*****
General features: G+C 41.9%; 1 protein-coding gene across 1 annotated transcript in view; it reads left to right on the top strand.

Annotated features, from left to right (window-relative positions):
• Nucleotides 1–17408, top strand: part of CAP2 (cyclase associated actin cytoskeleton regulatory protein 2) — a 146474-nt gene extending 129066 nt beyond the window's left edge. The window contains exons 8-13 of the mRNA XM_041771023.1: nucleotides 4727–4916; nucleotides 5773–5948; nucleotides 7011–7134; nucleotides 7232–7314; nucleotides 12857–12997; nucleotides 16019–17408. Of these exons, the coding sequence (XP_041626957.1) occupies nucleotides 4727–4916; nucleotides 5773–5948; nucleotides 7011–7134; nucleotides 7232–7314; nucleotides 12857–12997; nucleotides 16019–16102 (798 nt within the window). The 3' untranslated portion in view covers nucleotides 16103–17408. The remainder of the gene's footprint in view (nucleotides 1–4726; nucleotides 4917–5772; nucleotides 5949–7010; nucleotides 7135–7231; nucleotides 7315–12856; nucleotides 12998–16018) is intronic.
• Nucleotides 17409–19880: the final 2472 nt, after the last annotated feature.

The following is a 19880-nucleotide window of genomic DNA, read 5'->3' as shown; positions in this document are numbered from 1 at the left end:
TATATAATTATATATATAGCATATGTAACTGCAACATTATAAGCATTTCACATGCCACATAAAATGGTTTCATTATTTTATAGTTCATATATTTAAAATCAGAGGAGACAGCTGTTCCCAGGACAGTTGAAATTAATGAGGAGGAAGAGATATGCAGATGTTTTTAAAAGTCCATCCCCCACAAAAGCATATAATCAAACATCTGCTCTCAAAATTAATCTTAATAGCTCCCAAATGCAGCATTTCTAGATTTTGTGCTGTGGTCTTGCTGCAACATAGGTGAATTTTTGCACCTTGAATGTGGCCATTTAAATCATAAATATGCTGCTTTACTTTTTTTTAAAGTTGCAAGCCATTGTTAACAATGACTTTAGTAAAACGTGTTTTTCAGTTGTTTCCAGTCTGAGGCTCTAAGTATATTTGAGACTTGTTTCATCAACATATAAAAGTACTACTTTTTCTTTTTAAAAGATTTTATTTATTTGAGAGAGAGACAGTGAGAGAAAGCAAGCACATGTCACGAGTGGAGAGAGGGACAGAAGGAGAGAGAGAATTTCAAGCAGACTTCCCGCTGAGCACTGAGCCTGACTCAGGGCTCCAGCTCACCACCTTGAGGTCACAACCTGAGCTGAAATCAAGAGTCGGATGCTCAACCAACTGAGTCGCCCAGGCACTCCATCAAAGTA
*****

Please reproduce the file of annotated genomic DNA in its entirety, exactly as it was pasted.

General features: G+C 41.9%; 1 protein-coding gene across 1 annotated transcript in view; it reads left to right on the top strand.

Annotated features, from left to right (window-relative positions):
• Nucleotides 1–17408, top strand: part of CAP2 (cyclase associated actin cytoskeleton regulatory protein 2) — a 146474-nt gene extending 129066 nt beyond the window's left edge. The window contains exons 8-13 of the mRNA XM_041771023.1: nucleotides 4727–4916; nucleotides 5773–5948; nucleotides 7011–7134; nucleotides 7232–7314; nucleotides 12857–12997; nucleotides 16019–17408. Of these exons, the coding sequence (XP_041626957.1) occupies nucleotides 4727–4916; nucleotides 5773–5948; nucleotides 7011–7134; nucleotides 7232–7314; nucleotides 12857–12997; nucleotides 16019–16102 (798 nt within the window). The 3' untranslated portion in view covers nucleotides 16103–17408. The remainder of the gene's footprint in view (nucleotides 1–4726; nucleotides 4917–5772; nucleotides 5949–7010; nucleotides 7135–7231; nucleotides 7315–12856; nucleotides 12998–16018) is intronic.
• Nucleotides 17409–19880: the final 2472 nt, after the last annotated feature.

The following is a 19880-nucleotide window of genomic DNA, read 5'->3' as shown; positions in this document are numbered from 1 at the left end:
TATATAATTATATATATAGCATATGTAACTGCAACATTATAAGCATTTCACATGCCACATAAAATGGTTTCATTATTTTATAGTTCATATATTTAAAATCAGAGGAGACAGCTGTTCCCAGGACAGTTGAAATTAATGAGGAGGAAGAGATATGCAGATGTTTTTAAAAGTCCATCCCCCACAAAAGCATATAATCAAACATCTGCTCTCAAAATTAATCTTAATAGCTCCCAAATGCAGCATTTCTAGATTTTGTGCTGTGGTCTTGCTGCAACATAGGTGAATTTTTGCACCTTGAATGTGGCCATTTAAATCATAAATATGCTGCTTTACTTTTTTTTAAAGTTGCAAGCCATTGTTAACAATGACTTTAGTAAAACGTGTTTTTCAGTTGTTTCCAGTCTGAGGCTCTAAGTATATTTGAGACTTGTTTCATCAACATATAAAAGTACTACTTTTTCTTTTTAAAAGATTTTATTTATTTGAGAGAGAGACAGTGAGAGAAAGCAAGCACATGTCACGAGTGGAGAGAGGGACAGAAGGAGAGAGAGAATTTCAAGCAGACTTCCCGCTGAGCACTGAGCCTGACTCAGGGCTCCAGCTCACCACCTTGAGGTCACAACCTGAGCTGAAATCAAGAGTCGGATGCTCAACCAACTGAGTCGCCCAGGCACTCCATCAAAGTA